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Keywords:

  • corn or maize;
  • fertilizer;
  • greenhouse gas emission;
  • nitrogen;
  • N2O emission;
  • N2O fluxes;
  • weather impact

Abstract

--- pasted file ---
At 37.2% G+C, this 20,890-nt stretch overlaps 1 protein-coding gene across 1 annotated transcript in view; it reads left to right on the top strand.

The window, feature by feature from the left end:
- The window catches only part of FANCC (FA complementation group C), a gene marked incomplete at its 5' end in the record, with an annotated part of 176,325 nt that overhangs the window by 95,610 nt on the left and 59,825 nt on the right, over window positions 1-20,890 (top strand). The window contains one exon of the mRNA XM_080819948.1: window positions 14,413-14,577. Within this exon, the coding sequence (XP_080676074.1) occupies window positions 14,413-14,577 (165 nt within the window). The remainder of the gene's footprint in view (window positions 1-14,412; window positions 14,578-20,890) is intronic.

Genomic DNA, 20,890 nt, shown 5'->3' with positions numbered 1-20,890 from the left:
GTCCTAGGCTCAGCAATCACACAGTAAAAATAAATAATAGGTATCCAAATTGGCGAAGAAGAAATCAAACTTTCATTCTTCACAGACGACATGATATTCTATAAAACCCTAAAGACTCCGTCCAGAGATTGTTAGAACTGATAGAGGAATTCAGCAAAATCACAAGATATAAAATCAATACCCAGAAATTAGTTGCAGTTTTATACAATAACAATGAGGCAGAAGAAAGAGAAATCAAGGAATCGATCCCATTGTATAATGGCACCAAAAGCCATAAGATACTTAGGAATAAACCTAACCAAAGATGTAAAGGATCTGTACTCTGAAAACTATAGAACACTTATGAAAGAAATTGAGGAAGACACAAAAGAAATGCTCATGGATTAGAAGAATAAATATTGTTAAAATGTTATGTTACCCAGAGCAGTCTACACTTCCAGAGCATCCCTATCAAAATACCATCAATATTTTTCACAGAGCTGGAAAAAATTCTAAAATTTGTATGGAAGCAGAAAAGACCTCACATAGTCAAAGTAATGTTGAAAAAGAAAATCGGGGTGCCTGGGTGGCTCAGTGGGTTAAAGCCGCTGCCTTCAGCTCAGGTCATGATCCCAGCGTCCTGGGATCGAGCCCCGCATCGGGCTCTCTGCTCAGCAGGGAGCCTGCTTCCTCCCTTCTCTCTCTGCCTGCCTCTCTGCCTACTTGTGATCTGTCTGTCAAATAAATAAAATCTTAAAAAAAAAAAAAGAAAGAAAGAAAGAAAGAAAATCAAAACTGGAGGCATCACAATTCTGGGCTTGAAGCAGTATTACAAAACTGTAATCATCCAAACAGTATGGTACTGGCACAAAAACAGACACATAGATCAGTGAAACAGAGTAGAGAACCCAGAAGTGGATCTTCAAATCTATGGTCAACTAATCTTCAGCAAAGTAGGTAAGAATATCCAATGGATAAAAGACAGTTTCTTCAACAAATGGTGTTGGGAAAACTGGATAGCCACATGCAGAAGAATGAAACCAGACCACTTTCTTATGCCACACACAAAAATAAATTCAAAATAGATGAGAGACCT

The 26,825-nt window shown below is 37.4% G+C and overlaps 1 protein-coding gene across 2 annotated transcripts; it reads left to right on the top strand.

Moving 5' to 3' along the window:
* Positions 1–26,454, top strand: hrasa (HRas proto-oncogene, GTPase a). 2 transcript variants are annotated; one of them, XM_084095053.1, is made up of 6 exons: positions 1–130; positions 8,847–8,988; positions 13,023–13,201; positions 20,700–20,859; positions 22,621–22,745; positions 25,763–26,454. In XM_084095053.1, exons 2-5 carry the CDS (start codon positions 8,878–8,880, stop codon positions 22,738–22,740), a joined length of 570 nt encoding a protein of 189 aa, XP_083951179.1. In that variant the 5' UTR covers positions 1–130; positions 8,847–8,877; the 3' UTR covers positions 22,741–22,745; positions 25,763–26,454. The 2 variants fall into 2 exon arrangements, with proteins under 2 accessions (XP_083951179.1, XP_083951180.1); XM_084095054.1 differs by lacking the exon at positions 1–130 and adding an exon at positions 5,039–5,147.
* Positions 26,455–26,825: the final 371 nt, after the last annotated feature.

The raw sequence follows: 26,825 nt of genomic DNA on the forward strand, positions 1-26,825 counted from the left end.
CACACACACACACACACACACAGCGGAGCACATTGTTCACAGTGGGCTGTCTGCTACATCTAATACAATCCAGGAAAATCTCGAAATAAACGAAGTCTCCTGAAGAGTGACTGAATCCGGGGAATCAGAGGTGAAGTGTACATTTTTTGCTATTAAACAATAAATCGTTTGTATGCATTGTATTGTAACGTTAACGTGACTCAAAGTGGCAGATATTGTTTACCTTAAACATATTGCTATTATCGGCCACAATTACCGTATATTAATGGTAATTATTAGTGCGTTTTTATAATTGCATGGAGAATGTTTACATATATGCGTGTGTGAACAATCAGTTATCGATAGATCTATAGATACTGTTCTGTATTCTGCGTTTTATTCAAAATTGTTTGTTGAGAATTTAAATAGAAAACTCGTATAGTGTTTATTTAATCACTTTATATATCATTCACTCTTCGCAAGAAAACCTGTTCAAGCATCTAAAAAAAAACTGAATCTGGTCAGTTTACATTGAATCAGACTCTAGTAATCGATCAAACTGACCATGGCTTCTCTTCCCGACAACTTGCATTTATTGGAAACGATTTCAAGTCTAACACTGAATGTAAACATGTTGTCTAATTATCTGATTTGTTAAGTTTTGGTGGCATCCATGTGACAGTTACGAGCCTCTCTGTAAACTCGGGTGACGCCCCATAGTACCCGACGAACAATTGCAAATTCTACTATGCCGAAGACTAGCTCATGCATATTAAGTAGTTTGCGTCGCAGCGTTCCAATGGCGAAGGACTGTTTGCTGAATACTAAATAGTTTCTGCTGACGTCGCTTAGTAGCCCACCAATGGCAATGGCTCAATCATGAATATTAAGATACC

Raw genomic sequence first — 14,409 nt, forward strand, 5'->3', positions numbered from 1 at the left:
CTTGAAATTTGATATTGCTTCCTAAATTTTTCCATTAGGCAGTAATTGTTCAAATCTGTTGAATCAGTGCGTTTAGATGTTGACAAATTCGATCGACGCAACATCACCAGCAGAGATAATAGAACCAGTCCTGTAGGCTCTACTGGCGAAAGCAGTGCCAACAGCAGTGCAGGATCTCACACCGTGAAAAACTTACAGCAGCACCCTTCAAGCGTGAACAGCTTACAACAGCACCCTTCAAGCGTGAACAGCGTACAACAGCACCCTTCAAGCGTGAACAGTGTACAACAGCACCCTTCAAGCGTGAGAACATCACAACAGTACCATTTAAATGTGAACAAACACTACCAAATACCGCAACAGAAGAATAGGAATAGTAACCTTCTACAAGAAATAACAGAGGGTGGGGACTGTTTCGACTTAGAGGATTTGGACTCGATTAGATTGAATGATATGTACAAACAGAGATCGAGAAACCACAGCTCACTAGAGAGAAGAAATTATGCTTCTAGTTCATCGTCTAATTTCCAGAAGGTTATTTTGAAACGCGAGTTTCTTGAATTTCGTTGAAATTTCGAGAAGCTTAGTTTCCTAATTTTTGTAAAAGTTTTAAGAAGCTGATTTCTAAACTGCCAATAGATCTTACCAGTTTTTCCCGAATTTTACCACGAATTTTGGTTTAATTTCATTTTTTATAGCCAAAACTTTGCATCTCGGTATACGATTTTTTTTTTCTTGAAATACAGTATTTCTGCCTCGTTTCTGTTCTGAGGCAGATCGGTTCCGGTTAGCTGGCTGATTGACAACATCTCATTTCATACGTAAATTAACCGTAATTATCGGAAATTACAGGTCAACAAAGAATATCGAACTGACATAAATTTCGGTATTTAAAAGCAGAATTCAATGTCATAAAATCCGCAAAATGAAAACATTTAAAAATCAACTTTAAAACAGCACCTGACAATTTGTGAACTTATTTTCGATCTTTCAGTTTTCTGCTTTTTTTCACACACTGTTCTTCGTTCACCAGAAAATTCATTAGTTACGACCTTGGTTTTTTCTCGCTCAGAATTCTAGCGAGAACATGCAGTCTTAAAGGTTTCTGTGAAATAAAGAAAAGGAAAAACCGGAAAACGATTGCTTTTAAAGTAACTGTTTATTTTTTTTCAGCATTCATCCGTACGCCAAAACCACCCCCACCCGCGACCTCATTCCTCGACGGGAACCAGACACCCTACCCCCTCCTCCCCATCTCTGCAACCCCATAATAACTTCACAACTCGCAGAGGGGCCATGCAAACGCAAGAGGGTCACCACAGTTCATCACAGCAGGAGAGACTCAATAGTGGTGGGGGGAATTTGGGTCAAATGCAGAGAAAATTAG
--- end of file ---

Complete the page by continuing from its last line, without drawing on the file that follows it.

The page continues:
Nitrogen fertilization is considered as an important source of atmospheric N2O emission. A seven site-year on-farm field experiment was conducted at Ottawa and Guelph, ON and Saint-Valentin, QC, Canada to characterize the affect of the amount and timing of N fertilizer on N2O emission in corn (Zea mays L.) production. Using the static chamber method, gas samples were collected for 28-days after preplant and 28-days after sidedress fertilization at the seven site-year, resulting in 14 monitoring periods. For both methods of fertilization, peak N2O flux and cumulative emission increased with the amount of N applied, with rates ranging from 30 to 900 μg N m−2 h−1. Depending on N amount and time of application, cumulative emission varied from 0.05 to 2.42 kg N ha−1, equivalent to 0.03% to 1.45% of the N fertilizer applied. Differences in N2O emission peaks among fertilizer treatments were clearly separated in 13 out of 14 monitoring periods. Total N2O emissions may have been underestimated compared with annual monitoring in 10 out of the 49 cases because the monitoring period ended before N2O efflux returned to the baseline level. The flux of N2O was negligible when soil mineral N in the 0–15 cm layer was < 20 mg N kg−1. While rainfall stimulated emission, soil temperature > 15 °C was likely the driving force responsible for the higher levels of N2O found for sidedress than preplant application methods. However, caution must be taken when interpreting these later results as preplant fertilization may have continuously stimulated N2O emissions after the 28-days monitoring period, especially in situations where N2O effluxes have not fallen back to their baseline levels. Increasing fertilizer rates from 90 to 150 kg N ha−1 resulted in slight increases in yields, but doubled cumulative N2O emissions.